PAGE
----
The thought of remote working always seems so appealing. You get to cut out the stress and cost of commuting to and from work, and you have unrestricted access to your comfort zone.
However, most people who have transitioned to remote work do not have the experience or knowledge needed to work from home productively. In a bid to meet team goals, deliver results and maintain corporate targets, it is very easy to develop remote working fatigue. And if left unresolved, can lead to reduced productivity, burn out, and non-actualization of the remote workers’ potentials.
Whether you are constantly having Video Calls on Zoom, Skype or TEAMS, or hiding in your workspace while your kids are screaming and shattering things around the house, these tips can help your curb remote working fatigue.
Use Structured Breaks to Optimize Concentration and Performance:
Make it a habit to take 5-10 minutes break in between meetings or work to walk around, do simple stretching/breathing exercises and replicate the type of break you would have had in the office.
Utilize a Video Pause for Video calls (As long as you’re not the Speaker!):
It would help if you considered turning off your video for a couple of minutes. This allows you to destress and focus less on how you look/appear to everyone else. You could even take a short break to relax your nerves and then continue the meeting.
Don’t Make Your Bedroom Your Remote Workstation:
Ensure that your choice of workspace in your living quarters is not your bedroom as the chances that you will wear out faster there is higher. Consider setting up for remote working workspace in the basement (if you have one), the kitchen (if you’re not hooked on food), the living room or anywhere else but your bedroom!
Prepare A Daily Scheduler And Adhere Strictly:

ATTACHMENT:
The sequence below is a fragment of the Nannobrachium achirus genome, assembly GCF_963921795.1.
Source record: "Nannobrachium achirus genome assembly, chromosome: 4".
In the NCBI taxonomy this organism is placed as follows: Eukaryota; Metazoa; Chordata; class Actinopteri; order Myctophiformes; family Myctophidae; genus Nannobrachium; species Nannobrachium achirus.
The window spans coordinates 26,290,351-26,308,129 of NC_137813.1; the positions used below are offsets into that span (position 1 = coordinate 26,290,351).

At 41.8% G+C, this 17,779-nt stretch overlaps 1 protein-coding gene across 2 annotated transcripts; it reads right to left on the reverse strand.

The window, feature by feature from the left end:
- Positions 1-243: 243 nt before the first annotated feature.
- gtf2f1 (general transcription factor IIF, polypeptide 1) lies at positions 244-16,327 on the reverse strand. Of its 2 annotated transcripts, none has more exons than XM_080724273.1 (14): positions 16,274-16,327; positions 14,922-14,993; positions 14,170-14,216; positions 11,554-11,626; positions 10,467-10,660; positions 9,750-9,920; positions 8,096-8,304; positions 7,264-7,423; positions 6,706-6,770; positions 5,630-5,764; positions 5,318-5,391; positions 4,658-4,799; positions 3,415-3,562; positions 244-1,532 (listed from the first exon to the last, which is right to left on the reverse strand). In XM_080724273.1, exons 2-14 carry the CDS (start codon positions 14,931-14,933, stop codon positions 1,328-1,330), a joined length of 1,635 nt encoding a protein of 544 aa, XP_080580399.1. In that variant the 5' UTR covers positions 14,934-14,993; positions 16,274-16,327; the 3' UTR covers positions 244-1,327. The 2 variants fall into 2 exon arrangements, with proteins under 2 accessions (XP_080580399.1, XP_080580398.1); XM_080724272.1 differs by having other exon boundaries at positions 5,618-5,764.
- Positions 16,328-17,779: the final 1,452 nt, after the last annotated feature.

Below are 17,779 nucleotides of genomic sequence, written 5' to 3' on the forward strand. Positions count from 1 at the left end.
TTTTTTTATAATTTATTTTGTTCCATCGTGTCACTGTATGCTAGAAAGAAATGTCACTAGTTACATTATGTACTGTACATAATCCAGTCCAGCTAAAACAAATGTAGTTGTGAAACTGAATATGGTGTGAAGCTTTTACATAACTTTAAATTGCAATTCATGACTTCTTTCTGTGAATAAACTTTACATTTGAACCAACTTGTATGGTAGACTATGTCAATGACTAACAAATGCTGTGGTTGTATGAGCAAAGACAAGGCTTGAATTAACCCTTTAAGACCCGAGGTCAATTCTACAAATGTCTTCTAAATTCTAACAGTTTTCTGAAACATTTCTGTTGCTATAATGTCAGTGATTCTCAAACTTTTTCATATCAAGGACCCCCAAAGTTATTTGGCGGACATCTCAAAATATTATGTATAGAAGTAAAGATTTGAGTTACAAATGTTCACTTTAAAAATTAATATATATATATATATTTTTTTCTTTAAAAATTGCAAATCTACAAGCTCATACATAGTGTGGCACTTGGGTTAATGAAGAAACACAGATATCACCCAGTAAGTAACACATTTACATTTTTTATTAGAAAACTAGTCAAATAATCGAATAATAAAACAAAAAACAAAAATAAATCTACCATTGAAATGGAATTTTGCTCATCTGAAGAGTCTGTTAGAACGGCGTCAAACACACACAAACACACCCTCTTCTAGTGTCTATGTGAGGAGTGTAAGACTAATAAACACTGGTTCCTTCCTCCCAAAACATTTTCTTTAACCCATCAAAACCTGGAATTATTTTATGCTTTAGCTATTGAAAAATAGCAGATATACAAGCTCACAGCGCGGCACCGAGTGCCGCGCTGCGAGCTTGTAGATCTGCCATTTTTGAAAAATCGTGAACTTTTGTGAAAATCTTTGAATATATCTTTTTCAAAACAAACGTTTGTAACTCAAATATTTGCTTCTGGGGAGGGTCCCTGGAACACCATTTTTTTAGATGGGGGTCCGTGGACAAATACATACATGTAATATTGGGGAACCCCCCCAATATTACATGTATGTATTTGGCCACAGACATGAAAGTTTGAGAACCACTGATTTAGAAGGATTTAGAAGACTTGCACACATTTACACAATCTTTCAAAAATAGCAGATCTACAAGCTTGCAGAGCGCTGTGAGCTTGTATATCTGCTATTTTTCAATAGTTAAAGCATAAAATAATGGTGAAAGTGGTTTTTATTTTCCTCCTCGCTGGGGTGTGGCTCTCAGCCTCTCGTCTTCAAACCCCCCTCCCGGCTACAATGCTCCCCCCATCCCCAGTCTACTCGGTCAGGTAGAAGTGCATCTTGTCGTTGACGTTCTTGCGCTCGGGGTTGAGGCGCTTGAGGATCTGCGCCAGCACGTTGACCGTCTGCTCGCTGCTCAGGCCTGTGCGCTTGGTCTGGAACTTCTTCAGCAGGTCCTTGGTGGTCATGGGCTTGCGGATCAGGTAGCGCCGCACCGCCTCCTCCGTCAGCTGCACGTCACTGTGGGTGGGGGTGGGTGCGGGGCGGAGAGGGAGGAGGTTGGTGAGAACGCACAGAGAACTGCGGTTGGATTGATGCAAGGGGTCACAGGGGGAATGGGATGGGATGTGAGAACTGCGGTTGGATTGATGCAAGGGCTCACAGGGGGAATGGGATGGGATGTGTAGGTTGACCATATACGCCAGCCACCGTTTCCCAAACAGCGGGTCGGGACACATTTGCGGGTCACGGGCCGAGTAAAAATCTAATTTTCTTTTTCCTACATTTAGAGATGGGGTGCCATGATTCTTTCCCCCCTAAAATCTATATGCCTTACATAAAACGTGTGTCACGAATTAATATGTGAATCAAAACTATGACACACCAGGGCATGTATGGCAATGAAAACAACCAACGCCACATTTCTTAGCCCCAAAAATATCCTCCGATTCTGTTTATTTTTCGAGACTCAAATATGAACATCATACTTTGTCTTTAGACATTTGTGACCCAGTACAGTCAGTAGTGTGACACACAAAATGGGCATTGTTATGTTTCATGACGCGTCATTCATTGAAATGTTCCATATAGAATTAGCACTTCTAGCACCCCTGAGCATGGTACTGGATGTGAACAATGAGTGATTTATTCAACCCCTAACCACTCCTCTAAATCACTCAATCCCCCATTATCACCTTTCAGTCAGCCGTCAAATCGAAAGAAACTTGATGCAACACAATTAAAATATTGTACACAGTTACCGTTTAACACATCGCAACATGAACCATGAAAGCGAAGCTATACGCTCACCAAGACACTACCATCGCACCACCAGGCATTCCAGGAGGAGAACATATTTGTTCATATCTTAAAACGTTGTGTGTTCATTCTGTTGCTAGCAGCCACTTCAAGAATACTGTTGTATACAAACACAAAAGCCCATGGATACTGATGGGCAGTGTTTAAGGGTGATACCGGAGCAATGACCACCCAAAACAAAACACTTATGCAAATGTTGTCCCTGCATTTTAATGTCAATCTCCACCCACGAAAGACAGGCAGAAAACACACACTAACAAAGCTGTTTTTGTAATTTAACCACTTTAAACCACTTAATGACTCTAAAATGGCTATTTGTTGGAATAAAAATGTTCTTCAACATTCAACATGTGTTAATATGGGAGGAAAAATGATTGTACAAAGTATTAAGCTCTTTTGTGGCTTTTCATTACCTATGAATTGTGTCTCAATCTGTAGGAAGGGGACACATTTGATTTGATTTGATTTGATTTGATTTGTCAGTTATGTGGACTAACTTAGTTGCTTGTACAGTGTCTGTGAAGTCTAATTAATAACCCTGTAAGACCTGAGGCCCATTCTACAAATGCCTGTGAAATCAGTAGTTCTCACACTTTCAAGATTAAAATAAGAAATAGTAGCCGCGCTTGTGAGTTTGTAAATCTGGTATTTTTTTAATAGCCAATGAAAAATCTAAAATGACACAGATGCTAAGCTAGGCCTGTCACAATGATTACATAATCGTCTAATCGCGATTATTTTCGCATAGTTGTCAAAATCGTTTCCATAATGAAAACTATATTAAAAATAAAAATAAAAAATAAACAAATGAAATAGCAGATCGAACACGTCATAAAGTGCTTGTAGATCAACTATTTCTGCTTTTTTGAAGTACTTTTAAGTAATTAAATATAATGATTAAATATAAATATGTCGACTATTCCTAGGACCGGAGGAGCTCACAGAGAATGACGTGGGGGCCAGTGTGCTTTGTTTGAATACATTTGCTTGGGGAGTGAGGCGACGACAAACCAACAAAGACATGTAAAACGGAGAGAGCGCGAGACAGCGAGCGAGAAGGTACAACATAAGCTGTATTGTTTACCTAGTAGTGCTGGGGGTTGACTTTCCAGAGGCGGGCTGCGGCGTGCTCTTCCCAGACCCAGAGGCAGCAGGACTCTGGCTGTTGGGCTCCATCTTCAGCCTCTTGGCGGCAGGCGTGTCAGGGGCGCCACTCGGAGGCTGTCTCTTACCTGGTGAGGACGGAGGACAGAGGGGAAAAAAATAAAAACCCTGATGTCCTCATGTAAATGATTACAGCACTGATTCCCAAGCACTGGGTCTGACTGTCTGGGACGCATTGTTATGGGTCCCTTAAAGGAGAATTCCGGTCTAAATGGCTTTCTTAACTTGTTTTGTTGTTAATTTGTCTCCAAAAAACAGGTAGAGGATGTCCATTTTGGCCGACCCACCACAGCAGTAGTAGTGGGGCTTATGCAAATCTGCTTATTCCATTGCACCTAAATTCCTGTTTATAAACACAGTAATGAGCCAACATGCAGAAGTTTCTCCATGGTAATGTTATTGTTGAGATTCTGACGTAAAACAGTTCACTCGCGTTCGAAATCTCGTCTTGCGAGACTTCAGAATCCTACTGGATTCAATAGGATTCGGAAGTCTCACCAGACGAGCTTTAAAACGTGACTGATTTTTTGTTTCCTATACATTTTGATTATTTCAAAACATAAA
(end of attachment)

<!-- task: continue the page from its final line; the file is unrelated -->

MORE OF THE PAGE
Ensure that you have your day planned out with specific tasks and reward yourself after ticking each task off the list. The tasks should not be too much and should have rest periods in between. Chick here to see 5 tools that can help you maintain productivity while working from home.
Make Use Of Short, Structured Water/Exercise breaks:
Plan your schedule in such a manner that you have brief periods for taking water and exercising lightly while you work. This helps to sharpen your mental alertness while keeping you physiologically fresh and more productive.
Don’t Try To Do It All In One Day:
Realize that you are not a Superhero, hence the more work you try to do, the more stressed you will be and the less productive and error-prone you may become. Don’t clog it all into one day. Defer non-urgent, unfinished work to other days. Unless absolutely necessary, never work more hours than you would have done at work.
Make Time Out For Human Interaction:
If you live with family members or friends, ensure to take short conversational breaks to interact with them in between work. It helps you destress.
Set And Stick To Priorities:
Realize that work never finishes! As such, prioritize work into: what is urgent from what is essential, what is urgent and important and what is not urgent nor important.
Start A Reward System:
Plan to reward yourself after every target met or item ticked off your To-Do List. This could be as simple as saying you will earn a Cookie after finishing a task. This drives you to get over the line faster.
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